P.K. Banerjee: The titan of Indian football

Banerjee was probably one of the finest footballers India ever produced

P.K. Banerjee: The titan of Indian football P.K. Banerjee (left); Banerjee (encircled) with the Indian football team at the 1960 Olympics Games | Malayala Manorama Archives

PK da. That's how Pradip Kumar Banerjee aka P.K. Banerjee was lovingly called by his legion of fans. For football-crazy Bengalis, the striker was one of their own—the ‘da’ stood for dada, meaning ‘big brother’ in Bengali.

He was probably one of the finest footballers India ever produced. Along with his exploits on the football field, what endeared him to the masses was his vast knowledge of history, politics and society. Also, he was admired for his fluency in English!

During his trips across the globe (he was sent to World Cups by the then Communist government in West Bengal), Banerjee met with legendary footballers like Eusebio, Michel Platini and John Cruyff. He used the opportunity to meet world-class coaches and learn from them in order to give the best training possible to Indian footballers. He coached the Indian football team for around two decades and remained connected as the team's adviser till the first decade of this millennium.

Banerjee, however, was largely known as a striker with powerful kicks, amazing dribbling skills and speed. Born in Jalpaiguri in north Bengal, Banerjee came to Kolkata (then Calcutta)—the Mecca of Asian football—in 1954. He was spotted by Syed Abdul Rahim, the legendary Indian football coach, who included him in the Indian team in 1955.

He came into the limelight shortly after his first appearance in 1955 as a right-winger in Dacca Quadrangular Tournament, at 19. In the same year, he joined the Eastern Railway after a short stint at the Aryan Football Club in Kolkata.

Banerjee was part of the Indian football team in the 1958 Tokyo Asian Games. But his moment of glory came in the 1962 Asian Games in Jakarta, where India rode on his remarkable performance to win its second gold medal in football—the first being at the 1951 Asian Games, where Sailen Manna, his another idol, proved to be the hero. Banerjee scored four goals in the Jakarta tournament, along with providing five assists.

Banerjee, Chuni Goswami and Tulsidas Balaram were known as the ‘terrific-trio’ of Indian football in the sixties, when even a World Cup appearance seemed possible. In the 1956 Melbourne Olympics, India reached the semifinal—the first Asian team to do so. Samar Banerjee was the captain then.

Though P.K. Banerjee did not score any goal at the Games, he played superbly throughout the tournament. He provided two crucial assists to Neville D’Souza in his hat-trick against Australia, which helped India reach the semifinal.

However, they lost to Yugoslavia in the semifinal and Bulgaria in the third-place match.

Banerjee represented India in three Merdeka Tournaments, and won two silver medals and one bronze medal.

However, his career was affected by injuries post 1965, and it subsequently led to his retirement in 1967.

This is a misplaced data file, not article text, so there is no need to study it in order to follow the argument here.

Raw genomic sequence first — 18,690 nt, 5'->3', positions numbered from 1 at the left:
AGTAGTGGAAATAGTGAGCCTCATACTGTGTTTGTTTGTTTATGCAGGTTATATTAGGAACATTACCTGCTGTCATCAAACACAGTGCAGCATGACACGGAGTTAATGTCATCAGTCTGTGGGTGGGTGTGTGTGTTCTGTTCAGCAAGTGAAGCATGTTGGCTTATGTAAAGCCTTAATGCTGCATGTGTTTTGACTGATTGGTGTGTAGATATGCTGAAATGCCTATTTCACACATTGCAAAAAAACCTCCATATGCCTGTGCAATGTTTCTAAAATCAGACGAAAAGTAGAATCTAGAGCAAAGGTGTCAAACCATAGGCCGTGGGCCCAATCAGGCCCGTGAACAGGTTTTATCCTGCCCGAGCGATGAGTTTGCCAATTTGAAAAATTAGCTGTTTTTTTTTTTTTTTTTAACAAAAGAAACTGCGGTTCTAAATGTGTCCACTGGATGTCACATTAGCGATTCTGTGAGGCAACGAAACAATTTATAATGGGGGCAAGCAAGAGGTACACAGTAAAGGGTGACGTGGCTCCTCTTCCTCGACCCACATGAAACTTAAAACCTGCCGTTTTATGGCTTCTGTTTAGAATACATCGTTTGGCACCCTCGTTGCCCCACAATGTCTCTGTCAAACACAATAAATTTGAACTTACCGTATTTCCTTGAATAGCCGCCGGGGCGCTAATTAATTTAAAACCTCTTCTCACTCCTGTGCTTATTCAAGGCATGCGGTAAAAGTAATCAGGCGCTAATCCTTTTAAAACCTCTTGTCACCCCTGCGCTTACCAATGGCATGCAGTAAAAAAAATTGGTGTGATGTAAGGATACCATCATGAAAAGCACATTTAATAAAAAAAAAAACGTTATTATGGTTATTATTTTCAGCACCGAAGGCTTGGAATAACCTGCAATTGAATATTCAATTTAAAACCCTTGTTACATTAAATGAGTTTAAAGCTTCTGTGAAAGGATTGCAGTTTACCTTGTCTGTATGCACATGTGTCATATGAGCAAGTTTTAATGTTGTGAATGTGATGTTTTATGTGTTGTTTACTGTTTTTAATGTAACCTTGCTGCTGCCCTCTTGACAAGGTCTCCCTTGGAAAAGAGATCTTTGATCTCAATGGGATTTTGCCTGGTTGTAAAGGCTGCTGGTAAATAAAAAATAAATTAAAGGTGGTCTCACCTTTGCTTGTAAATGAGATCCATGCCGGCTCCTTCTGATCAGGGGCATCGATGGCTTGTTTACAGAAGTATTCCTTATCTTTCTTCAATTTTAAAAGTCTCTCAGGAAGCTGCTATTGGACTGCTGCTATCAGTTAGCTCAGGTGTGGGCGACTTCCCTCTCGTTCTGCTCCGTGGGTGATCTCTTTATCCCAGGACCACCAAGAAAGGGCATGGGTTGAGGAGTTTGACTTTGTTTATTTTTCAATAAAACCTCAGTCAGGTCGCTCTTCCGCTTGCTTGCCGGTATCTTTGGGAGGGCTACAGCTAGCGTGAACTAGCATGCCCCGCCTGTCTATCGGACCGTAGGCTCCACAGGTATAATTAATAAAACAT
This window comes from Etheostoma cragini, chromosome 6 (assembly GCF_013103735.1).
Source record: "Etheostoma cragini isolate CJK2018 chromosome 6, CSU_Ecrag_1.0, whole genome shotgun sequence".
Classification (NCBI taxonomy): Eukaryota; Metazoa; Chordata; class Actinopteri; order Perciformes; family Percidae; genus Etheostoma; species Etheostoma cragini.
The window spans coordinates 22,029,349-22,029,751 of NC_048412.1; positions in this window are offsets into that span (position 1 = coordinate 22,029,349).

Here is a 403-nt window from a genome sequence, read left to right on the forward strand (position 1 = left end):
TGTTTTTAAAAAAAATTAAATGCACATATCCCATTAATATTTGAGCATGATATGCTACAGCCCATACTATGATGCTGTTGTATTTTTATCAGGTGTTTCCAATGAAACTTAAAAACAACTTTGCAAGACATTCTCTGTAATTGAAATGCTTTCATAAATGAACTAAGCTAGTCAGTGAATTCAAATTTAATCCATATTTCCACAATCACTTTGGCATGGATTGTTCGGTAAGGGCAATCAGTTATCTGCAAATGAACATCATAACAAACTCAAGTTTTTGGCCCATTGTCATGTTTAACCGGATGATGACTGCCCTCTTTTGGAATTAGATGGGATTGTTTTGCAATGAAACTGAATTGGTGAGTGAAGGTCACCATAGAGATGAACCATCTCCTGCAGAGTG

He was one of the first recipients of Arjuna Award, in 1961. He was also awarded the Padma Shri in 1990.

Banerjee’s exploits were acknowledged not only in India, but abroad, too. He was named Indian Footballer of the 20th century by FIFA, and was awarded the FIFA Order of Merit, the highest honour bestowed by the global footballing body, in 2004. He was awarded the Player of the Millennium in 2005 by FIFA. He also won the International Fair Play Award from the Olympic Committee—a feat that is yet to be repeated by any Indian footballer.

Interestingly, despite being a stalwart in Indian football, and especially from West Bengal, Banerjee did not play for either Mohun Bagan or East Bengal, or any of the popular clubs then. He started with Aryan FC, and spent almost his entire career at Eastern Railway FC. It was during his heydays—in 1958—that Eastern Railway FC won the Calcutta Football League for the first and last time.

Outside the football field, Banerjee mixed with several social and political organisations, but refused to be identified with any particular one.

He was married to professional swimmer and tennis player Arati who later became a strong supporter of women’s football in India. Arati died in 2003 due to liver cirrhosis.

The first child of his parents, Banerjee was like a guardian for the remaining six siblings. In fact, he was instrumental in bringing his brother Prasun to Kolkata football scene from Jalpaiguri. Prasun, who is also an Arjuna Awardee, captained the Indian football team and is currently a Lok Sabha MP representing Trinamool Congress.

“I cannot remember my father as he died when I was only three. Dada was my father. He was everything in my life,” Prasun Banerjee said.

Prasun broke down at the hospital in Kolkata where Banerjee was admitted because of pneumonia, Parkinson's disease and heart ailment.

“Country knows him as the greatest footballer. But no one knows how emotional he was. When he was coaching us, he was like the head of the family,” said former footballer Gautam Sarkar.

Those who know him say that Banerjee was talkative. When he started talking to someone—be it Platini or Nelson Mandela—it was difficult to stop him.

Not anymore, though.

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